Speaking today, Belgian Prime Minister Charles Michel said: ‘What we feared has happened. In this time of tragedy, this black moment for our country, I appeal to everyone to remain calm but also to show solidarity.’
The British Foreign Office today confirmed one Briton was inured in the explosions, while three American missionaries from Utah are believed to have been seriously hurt.
A Belgian TV station is reporting that at least one of the bombs at the Brussels airport contained nails.
Broadcaster VTM interviewed Marc Decramer of the Gasthuisberg hospital in Leuven, who says the hospital is treating 11 people with serious injuries, three of them in critical condition.
Decramer says the wounded have fractures and deep cuts caused by flying glass and nails.
Samir Derrouich, who works at a restaurant in the airport, told MailOnline: ‘The two explosions were almost simultaneous.
‘They were both at a check-in desk. One was close to the Starbucks. It was awful. There was just blood. It was like the apocalypse.’
Dries Valaert, 30, was waiting to get his boarding pass from a check in desk when the blast struck.
He said: ‘There was a first blast and then ten seconds later a second explosion. It was a big, big blast, the ceiling went down. It was just 30 metres from where I was.
‘I saw people down on the ground and I just went running. I jumped over the security fences towards the departure gates as I thought it would be safer.
‘My first intuition was to get out in case their were attackers with guns. I saw a woman around 18 years old with a hole in her hand with blood pouring out and a man with an injured ankle and two people down. There was lots of panic. People were running all over the place.’
Mr Valaert, who was flying to a business meeting in Berlin, said he believed the bombs were hidden in suitcases that had just been checked in.
He said: ‘The explosions were just behind the service desks, they were blown towards us. To me it is the most realistic possibility. I don’t think it was someone with a suicide vest.’
A soldier walks through debris after two explosion rocked a terminal building at Brussels Airport
Firefighters search the terminal for explosives and survivors (left) as a man lies injured on the terminal floor
A man lies injured on the floor after two explosions detonated near the American Airlines check-in desk
Hundreds of terrified passengers ran from the terminal, some of them covered in blood, after the blasts rocked the building at 8am
Shouts in Arabic were reportedly heard before the explosions which sent shockwaves through the terminal building, shattering windows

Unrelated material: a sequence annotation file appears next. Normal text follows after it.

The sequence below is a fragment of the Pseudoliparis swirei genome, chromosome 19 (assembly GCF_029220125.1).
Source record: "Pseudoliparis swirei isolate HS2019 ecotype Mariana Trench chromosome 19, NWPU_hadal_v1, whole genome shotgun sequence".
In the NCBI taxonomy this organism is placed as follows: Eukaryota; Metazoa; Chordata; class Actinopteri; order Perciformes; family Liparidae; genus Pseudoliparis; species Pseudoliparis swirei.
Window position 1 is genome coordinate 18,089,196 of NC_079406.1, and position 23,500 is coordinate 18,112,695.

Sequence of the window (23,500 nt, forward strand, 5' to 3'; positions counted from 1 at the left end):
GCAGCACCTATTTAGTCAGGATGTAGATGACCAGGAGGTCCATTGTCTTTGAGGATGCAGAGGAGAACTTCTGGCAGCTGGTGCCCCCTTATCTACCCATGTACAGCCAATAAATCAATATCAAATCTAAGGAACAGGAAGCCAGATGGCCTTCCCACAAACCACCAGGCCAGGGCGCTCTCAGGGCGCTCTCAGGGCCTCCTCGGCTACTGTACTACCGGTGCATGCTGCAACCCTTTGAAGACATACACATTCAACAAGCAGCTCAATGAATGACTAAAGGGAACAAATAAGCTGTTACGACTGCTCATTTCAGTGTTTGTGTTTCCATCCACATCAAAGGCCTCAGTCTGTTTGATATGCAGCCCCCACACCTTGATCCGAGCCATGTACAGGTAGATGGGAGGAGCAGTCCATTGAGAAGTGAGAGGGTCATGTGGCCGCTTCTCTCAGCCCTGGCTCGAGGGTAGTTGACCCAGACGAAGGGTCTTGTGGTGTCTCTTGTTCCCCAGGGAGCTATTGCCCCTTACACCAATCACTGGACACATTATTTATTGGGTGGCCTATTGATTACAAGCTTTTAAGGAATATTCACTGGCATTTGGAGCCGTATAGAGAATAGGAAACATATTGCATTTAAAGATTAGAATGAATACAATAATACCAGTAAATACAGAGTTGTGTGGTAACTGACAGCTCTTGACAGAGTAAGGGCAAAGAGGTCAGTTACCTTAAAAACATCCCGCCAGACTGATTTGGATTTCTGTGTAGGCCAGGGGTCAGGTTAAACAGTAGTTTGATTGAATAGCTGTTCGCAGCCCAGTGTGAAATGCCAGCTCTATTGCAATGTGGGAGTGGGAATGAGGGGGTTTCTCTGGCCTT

Survivors wrapped in blankets leave the scene of explosions at Brussels-Zaventem airport in the wake of the suicide bomb blasts
Blown out: The explosions sent shock waves through the terminal building, shattering windows and knocking roof tiles off the ceiling
Two women comfort each other as passengers and staff are evacuated from the terminal building after explosions at Brussels Airport
Air stewardesses look shocked as they flee the terminal building in the wake of the suspected suicide bombing
Stunned: Staff walk away from Brussels airport after explosions rocked the building in Brussels
Two blasts detonated near the American Airlines check-in desk at Brussels Airport at 8am (7am GMT) in a suspected suicide bombing
Alphonse Youla, who was working on a stand putting security wrapping around suitcases, said: ‘I heard a man shout some Arabic words then an explosion… then a second explosion, a massive explosion, much bigger.’
Speaking with blood on his hands and struggling to hold back tears, he added: ‘It was a horror. I saw at least seven people dead. There was blood. People had lost legs. You could see there bodies but no legs.’
He added: ‘I saw two men face down with blood pouring out of their heads. The injuries were so awful. You cannot imagine. People were so injured.
‘I did not see the man who shouted in Arabic as he was behind me. I just heard the words. I don’t speak Arabic so I don’t know what he said.’
In the aftermath, thousands of people waiting for flights this morning were penned inside the terminal as police sealed off the shattered arrivals hall.
People already checked in were then slowly evacuated through emergency exits – but were told to leave all their hand luggage as police checked bags for more explosives.
Evacuated passengers are being ferried onto buses and are being driven to a ‘crisis centre’ away from the airport, with women and children being moved first.
All flights are being diverted from the airport this morning as it remains on lockdown.
Flights due to land at Brussels-Zaventem, which handles 21million passengers a year, were sent to Antwerp, Liege, and Brussels Charleroi airports.